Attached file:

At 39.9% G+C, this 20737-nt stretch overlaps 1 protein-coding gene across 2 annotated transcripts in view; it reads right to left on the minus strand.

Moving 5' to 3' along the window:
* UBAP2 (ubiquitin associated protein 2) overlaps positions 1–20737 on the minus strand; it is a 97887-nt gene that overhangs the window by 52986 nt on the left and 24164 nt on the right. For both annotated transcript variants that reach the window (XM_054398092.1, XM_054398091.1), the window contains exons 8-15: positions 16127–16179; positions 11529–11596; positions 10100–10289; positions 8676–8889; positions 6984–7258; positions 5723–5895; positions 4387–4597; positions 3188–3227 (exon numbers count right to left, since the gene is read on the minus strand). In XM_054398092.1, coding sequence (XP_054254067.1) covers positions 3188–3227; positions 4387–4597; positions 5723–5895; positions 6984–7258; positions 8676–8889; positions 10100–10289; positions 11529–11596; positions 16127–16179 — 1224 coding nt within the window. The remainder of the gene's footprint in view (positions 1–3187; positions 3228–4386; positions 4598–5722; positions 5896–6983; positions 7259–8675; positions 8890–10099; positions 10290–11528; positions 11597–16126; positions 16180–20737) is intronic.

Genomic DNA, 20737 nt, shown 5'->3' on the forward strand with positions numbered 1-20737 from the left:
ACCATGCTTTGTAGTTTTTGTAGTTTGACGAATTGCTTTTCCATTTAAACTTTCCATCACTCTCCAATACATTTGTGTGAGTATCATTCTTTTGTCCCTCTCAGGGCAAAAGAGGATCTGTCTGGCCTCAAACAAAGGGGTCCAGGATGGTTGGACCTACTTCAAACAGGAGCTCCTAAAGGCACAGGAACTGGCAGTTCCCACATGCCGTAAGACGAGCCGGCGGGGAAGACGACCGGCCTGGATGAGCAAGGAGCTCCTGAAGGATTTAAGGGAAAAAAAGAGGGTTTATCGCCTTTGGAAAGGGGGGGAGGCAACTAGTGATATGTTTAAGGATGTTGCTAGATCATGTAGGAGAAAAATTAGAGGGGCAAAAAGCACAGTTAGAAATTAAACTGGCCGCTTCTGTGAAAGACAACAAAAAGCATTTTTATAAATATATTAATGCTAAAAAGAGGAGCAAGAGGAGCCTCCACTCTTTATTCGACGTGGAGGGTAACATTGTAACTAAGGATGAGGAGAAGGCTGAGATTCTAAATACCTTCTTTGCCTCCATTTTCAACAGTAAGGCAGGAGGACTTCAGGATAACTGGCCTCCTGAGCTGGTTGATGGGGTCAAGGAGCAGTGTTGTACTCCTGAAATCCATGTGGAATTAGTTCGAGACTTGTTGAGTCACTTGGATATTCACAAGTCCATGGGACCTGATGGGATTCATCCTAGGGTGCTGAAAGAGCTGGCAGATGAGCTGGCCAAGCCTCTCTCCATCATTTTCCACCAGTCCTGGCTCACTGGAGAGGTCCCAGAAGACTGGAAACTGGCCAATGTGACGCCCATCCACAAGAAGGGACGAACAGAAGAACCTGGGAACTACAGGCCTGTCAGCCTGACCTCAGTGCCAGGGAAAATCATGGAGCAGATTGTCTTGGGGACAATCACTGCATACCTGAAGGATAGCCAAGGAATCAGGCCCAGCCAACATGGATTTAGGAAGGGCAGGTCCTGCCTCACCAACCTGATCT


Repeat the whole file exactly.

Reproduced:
At 39.9% G+C, this 20737-nt stretch overlaps 1 protein-coding gene across 2 annotated transcripts in view; it reads right to left on the minus strand.

Moving 5' to 3' along the window:
* UBAP2 (ubiquitin associated protein 2) overlaps positions 1–20737 on the minus strand; it is a 97887-nt gene that overhangs the window by 52986 nt on the left and 24164 nt on the right. For both annotated transcript variants that reach the window (XM_054398092.1, XM_054398091.1), the window contains exons 8-15: positions 16127–16179; positions 11529–11596; positions 10100–10289; positions 8676–8889; positions 6984–7258; positions 5723–5895; positions 4387–4597; positions 3188–3227 (exon numbers count right to left, since the gene is read on the minus strand). In XM_054398092.1, coding sequence (XP_054254067.1) covers positions 3188–3227; positions 4387–4597; positions 5723–5895; positions 6984–7258; positions 8676–8889; positions 10100–10289; positions 11529–11596; positions 16127–16179 — 1224 coding nt within the window. The remainder of the gene's footprint in view (positions 1–3187; positions 3228–4386; positions 4598–5722; positions 5896–6983; positions 7259–8675; positions 8890–10099; positions 10290–11528; positions 11597–16126; positions 16180–20737) is intronic.

Genomic DNA, 20737 nt, shown 5'->3' on the forward strand with positions numbered 1-20737 from the left:
ACCATGCTTTGTAGTTTTTGTAGTTTGACGAATTGCTTTTCCATTTAAACTTTCCATCACTCTCCAATACATTTGTGTGAGTATCATTCTTTTGTCCCTCTCAGGGCAAAAGAGGATCTGTCTGGCCTCAAACAAAGGGGTCCAGGATGGTTGGACCTACTTCAAACAGGAGCTCCTAAAGGCACAGGAACTGGCAGTTCCCACATGCCGTAAGACGAGCCGGCGGGGAAGACGACCGGCCTGGATGAGCAAGGAGCTCCTGAAGGATTTAAGGGAAAAAAAGAGGGTTTATCGCCTTTGGAAAGGGGGGGAGGCAACTAGTGATATGTTTAAGGATGTTGCTAGATCATGTAGGAGAAAAATTAGAGGGGCAAAAAGCACAGTTAGAAATTAAACTGGCCGCTTCTGTGAAAGACAACAAAAAGCATTTTTATAAATATATTAATGCTAAAAAGAGGAGCAAGAGGAGCCTCCACTCTTTATTCGACGTGGAGGGTAACATTGTAACTAAGGATGAGGAGAAGGCTGAGATTCTAAATACCTTCTTTGCCTCCATTTTCAACAGTAAGGCAGGAGGACTTCAGGATAACTGGCCTCCTGAGCTGGTTGATGGGGTCAAGGAGCAGTGTTGTACTCCTGAAATCCATGTGGAATTAGTTCGAGACTTGTTGAGTCACTTGGATATTCACAAGTCCATGGGACCTGATGGGATTCATCCTAGGGTGCTGAAAGAGCTGGCAGATGAGCTGGCCAAGCCTCTCTCCATCATTTTCCACCAGTCCTGGCTCACTGGAGAGGTCCCAGAAGACTGGAAACTGGCCAATGTGACGCCCATCCACAAGAAGGGACGAACAGAAGAACCTGGGAACTACAGGCCTGTCAGCCTGACCTCAGTGCCAGGGAAAATCATGGAGCAGATTGTCTTGGGGACAATCACTGCATACCTGAAGGATAGCCAAGGAATCAGGCCCAGCCAACATGGATTTAGGAAGGGCAGGTCCTGCCTCACCAACCTGATCT